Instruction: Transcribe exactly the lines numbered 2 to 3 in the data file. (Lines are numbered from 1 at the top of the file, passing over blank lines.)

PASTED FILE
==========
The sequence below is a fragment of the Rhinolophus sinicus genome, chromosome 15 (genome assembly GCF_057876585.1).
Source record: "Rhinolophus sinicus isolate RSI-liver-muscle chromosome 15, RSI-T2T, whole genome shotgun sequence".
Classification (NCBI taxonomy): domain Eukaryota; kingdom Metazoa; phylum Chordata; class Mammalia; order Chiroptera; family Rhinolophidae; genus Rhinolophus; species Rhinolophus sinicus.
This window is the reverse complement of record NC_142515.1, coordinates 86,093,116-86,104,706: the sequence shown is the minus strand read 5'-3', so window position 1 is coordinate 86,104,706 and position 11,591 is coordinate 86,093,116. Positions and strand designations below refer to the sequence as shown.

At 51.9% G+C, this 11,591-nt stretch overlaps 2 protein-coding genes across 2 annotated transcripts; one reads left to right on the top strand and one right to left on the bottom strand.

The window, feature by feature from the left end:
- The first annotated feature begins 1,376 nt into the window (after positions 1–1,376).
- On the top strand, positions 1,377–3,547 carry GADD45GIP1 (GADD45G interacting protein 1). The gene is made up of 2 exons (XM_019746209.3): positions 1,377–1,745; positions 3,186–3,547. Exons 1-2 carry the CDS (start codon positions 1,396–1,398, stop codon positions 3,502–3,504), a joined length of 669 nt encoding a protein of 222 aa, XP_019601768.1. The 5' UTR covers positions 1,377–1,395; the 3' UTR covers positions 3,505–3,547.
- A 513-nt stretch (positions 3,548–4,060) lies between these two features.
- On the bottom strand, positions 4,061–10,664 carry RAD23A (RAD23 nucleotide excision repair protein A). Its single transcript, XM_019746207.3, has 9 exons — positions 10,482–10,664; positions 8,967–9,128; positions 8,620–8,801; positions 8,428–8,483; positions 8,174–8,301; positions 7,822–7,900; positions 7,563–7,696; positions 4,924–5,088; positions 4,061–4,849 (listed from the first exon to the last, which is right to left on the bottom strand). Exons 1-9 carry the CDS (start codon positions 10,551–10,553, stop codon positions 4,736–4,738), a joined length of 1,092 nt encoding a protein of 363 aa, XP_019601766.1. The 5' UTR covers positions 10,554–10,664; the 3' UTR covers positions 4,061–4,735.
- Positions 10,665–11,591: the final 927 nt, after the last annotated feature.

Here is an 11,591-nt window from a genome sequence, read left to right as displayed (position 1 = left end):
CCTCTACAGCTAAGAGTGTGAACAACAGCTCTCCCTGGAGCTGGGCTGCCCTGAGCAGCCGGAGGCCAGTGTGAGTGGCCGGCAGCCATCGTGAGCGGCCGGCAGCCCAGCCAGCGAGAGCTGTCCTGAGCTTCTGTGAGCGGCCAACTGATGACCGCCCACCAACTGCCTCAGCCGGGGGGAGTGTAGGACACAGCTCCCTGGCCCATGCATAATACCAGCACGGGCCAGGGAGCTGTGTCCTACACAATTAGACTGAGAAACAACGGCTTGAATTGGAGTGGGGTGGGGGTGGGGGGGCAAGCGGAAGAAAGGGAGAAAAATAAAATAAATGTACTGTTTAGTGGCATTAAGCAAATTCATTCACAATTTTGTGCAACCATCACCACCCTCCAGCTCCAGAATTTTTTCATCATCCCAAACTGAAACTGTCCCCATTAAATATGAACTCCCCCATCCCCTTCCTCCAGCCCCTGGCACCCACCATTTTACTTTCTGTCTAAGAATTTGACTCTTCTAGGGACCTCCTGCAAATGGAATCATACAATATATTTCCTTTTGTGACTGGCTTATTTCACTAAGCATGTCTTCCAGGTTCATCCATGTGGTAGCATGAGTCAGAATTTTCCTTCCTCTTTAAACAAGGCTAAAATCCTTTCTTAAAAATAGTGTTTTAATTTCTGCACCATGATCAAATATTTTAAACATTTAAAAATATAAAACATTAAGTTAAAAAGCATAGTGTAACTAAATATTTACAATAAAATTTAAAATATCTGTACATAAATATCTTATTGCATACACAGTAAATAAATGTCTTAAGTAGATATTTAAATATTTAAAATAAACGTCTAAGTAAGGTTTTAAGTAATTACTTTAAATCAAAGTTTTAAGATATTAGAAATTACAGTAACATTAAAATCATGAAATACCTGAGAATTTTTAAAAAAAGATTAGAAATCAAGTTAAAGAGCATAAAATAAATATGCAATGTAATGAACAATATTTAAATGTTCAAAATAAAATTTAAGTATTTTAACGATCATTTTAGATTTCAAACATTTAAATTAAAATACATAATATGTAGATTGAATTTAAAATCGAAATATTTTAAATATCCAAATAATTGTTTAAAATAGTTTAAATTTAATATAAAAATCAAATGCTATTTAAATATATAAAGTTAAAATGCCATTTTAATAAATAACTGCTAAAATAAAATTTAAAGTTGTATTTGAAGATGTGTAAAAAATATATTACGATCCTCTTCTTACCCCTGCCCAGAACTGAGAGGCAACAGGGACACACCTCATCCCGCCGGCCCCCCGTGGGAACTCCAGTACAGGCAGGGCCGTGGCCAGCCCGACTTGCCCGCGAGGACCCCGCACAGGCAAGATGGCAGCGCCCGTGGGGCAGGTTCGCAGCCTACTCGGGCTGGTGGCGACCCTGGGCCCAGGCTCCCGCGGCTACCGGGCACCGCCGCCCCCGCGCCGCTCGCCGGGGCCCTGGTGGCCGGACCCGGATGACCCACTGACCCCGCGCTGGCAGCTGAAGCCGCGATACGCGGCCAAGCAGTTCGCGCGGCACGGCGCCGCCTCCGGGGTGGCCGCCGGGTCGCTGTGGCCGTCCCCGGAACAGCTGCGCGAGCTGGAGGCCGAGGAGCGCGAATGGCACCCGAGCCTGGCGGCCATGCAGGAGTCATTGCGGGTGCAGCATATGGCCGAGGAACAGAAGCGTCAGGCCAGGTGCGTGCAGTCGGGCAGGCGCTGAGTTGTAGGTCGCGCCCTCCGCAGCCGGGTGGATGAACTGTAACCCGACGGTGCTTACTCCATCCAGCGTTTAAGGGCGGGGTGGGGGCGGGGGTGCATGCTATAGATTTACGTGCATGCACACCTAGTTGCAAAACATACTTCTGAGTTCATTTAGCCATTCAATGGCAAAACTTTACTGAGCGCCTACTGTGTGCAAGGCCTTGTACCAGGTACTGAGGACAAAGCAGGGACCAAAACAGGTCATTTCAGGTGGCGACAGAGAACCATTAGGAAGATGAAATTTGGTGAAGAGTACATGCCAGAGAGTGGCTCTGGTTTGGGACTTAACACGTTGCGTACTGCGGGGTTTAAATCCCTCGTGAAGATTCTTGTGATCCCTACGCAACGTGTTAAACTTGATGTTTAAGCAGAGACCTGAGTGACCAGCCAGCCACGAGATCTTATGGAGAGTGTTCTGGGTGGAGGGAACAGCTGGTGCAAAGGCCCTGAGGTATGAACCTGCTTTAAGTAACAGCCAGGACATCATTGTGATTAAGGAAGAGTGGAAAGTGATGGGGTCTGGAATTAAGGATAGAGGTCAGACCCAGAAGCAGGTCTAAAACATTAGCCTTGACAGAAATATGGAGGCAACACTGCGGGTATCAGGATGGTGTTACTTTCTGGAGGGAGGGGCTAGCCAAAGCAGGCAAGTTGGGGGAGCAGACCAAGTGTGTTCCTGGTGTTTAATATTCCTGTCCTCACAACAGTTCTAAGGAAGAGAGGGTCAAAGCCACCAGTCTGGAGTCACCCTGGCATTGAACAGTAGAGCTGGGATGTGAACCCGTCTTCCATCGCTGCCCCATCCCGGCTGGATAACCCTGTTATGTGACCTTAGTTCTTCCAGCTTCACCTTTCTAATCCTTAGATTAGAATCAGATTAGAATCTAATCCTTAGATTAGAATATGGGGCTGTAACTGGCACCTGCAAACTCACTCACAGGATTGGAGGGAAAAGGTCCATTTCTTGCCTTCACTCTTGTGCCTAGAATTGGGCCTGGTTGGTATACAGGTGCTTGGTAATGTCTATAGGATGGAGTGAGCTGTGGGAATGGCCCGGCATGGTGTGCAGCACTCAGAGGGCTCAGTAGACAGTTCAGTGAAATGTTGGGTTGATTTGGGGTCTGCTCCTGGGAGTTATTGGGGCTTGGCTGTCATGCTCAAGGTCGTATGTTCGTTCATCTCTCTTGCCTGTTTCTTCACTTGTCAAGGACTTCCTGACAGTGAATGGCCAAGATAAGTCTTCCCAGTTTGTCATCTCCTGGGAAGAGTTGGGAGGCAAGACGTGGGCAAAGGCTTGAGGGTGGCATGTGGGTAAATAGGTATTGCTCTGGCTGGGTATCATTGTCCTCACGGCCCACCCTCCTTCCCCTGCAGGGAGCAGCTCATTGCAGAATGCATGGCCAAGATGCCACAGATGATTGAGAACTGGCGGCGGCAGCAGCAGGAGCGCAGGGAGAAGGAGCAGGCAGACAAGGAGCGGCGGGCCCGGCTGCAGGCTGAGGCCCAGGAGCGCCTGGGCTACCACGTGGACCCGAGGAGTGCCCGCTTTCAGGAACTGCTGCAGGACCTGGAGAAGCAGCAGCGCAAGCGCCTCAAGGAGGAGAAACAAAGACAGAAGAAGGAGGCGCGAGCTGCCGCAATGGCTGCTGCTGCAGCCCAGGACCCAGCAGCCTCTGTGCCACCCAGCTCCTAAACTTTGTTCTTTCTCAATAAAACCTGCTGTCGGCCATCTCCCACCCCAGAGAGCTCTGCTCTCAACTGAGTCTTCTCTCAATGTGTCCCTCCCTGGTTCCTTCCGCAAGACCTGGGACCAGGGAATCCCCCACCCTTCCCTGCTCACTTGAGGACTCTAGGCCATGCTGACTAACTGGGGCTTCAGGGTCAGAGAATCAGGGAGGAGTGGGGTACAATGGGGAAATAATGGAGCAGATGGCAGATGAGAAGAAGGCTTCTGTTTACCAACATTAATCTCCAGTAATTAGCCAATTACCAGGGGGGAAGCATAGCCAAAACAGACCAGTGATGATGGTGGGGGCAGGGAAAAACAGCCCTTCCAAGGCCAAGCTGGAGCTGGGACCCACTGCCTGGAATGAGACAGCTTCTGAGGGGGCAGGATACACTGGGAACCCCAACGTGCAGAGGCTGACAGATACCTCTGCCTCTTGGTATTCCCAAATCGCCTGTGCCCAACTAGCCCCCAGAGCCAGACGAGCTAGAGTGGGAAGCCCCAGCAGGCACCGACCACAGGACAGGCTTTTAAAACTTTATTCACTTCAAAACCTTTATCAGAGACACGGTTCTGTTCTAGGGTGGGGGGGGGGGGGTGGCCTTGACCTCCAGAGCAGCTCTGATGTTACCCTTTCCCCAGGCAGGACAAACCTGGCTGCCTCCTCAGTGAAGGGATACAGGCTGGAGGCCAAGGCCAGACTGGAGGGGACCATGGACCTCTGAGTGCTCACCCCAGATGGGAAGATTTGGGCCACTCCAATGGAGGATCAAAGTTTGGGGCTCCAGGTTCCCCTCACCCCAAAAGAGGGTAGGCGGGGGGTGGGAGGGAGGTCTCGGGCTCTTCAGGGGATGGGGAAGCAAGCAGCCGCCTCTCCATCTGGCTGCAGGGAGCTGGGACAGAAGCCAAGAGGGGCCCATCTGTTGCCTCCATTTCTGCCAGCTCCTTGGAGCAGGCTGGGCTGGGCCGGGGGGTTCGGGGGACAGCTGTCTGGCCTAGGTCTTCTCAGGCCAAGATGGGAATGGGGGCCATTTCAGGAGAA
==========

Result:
Source record: "Rhinolophus sinicus isolate RSI-liver-muscle chromosome 15, RSI-T2T, whole genome shotgun sequence".
Classification (NCBI taxonomy): domain Eukaryota; kingdom Metazoa; phylum Chordata; class Mammalia; order Chiroptera; family Rhinolophidae; genus Rhinolophus; species Rhinolophus sinicus.